In TWIV 173, you talked about a study on antibody levels to bird flu (H5N1) in various populations, and related this to infections that don't cause serious enough illness to send someone to the hospital, or perhaps to get them teste... Read More
On the Small Things Considered blog, Michael Schmidt, Professor and Vice Chairman of Microbiology and Immunology at the Medical University of South Carolina, reviews a recent paper entitled "Precise Manipulation of Chromosomes in Vivo Enables Genome-Wide Codon Replacement" by Church and colleagu... Read More
El podcast del microbio Nº 243 summarize the Science article by Abi-Rached et al. about the interbreeding between neandhertal an... Read More
A discussion of the "Marshall Protocol" which is a claimed treatment for all sorts of ailments. The article discusses how the MP backers suggests not only that microbes cause a wide diversity of ailments, but that a specific protocol can cure these ailments. The article discusses the lack of e... Read More
Jamie Henzy, a postdoctoral researcher at Boston College, has authored a post on Small Things Considered that explores the shady world of the deltaretrovirus genus.
"Among retroviruses, the deltaretrovirus genus is something of a shady bunch, its members lurking in the shadows, causing troubl... Read More
El podcast del Microbio Nº200 is dedicated to the memory of Baruch Blumberg (1925-2011). El podcast del Microbio Nº200 está... Read More
The figure for the number of prokaryotic cells on the planet, roughly 5x1030, is considerably greater than that of the estimated number of stars in the firmaments (3x1023). These two numbers have one thing in common: they both grew hugely and rather suddenly in recent human history.
Click "s... Read More
One hundred million years ago the earth’s climate was much warmer than today and vast inland seas stretched across entire continents. The land was dominated by charismatic megafauna that would one day serve as inspiration for Sir Arthur Conan Doyle’s novel The Lost World. This period is commonly... Read More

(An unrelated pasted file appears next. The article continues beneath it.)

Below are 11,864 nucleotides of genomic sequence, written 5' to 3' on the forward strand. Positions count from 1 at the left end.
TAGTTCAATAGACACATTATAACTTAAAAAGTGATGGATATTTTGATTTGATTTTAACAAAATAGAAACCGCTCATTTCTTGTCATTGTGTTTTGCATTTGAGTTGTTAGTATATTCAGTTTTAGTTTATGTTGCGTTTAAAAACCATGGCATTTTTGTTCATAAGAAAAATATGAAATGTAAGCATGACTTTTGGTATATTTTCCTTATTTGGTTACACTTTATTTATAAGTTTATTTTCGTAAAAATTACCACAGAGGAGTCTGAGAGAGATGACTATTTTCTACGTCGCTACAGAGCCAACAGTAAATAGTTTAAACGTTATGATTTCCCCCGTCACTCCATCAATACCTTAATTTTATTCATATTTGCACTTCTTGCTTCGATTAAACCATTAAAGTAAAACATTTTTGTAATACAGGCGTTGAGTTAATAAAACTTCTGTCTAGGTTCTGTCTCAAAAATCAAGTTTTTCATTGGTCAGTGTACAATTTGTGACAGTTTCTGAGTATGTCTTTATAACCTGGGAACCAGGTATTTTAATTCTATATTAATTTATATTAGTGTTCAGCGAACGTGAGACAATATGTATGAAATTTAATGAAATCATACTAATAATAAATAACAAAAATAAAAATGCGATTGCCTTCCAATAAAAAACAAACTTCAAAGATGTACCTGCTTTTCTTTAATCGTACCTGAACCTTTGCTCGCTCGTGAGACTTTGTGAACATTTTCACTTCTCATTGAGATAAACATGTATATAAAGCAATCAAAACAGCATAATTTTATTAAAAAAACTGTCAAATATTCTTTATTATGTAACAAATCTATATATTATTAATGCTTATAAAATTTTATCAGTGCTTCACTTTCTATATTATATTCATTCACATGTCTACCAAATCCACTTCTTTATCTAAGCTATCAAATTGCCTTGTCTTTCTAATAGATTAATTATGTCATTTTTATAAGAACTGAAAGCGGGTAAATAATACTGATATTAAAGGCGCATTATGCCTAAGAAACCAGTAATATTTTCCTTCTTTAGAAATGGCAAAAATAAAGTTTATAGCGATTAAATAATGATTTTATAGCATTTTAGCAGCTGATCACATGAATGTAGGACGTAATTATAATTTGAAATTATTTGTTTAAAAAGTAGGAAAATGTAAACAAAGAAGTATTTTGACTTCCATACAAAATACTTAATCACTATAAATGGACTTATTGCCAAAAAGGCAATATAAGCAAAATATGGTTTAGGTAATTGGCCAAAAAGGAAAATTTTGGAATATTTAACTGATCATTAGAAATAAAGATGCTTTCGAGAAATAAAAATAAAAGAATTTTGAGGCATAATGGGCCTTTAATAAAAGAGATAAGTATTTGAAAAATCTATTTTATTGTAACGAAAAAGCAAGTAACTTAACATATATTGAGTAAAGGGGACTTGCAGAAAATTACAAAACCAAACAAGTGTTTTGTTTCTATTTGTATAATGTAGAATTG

I just returned from a 17-day, 3,000 km road trip with my family in Europe. When I travel I’m always on the lookout for virus-related information and I found some at the Deutsches Museum in Munich, Germany. This museum showcases science and technology – it has over 100,000 objects illustrating t... Read More
Hosts: Vincent Racaniello, Vanessa Cowton, Mary Holton, Mark Robinson, Swetha Vijayakrishnan, and Gavin Wilkie
Vincent returns to t... Read More
Hello People of TWIV!
Thanks for all the information you give and how you make me think. I really liked your discussions on TWIV 136 - exit XMRV, not as much for the science ( which was cool) but for the discussio... Read More
Dear Professors Racaniello and Depommier,
I hope this email finds you both in good health. I am a second year medical student from Ireland studying at the University of Cambridge, UK and I have been following the TWiP series with considerable interest... Read More
Enterococci had been generally regarded as benign commensals, a part of our healthy intestinal microbiota. They were even invited in, being used as probiotics. But then, in the late 1970s, the first multiple drug-resistant strains appeared, and vancomycin-resistant strains followed in 1981. In r... Read More
I did the homework Professor Vince assigned and went to see the movie Contagion. I really liked the movie and was very pleased with the way the science was portrayed.
I am an Environmental Health and Safety Manager ... Read More
Hello Vincent and Team TWIV,
I love Virology, and it is with much chagrin that I admit I have only recently started listening to TWIV. However I have tried to mend the error of my ways by: 1) proselytizing the benefits (keeping up-to-date with and... Read More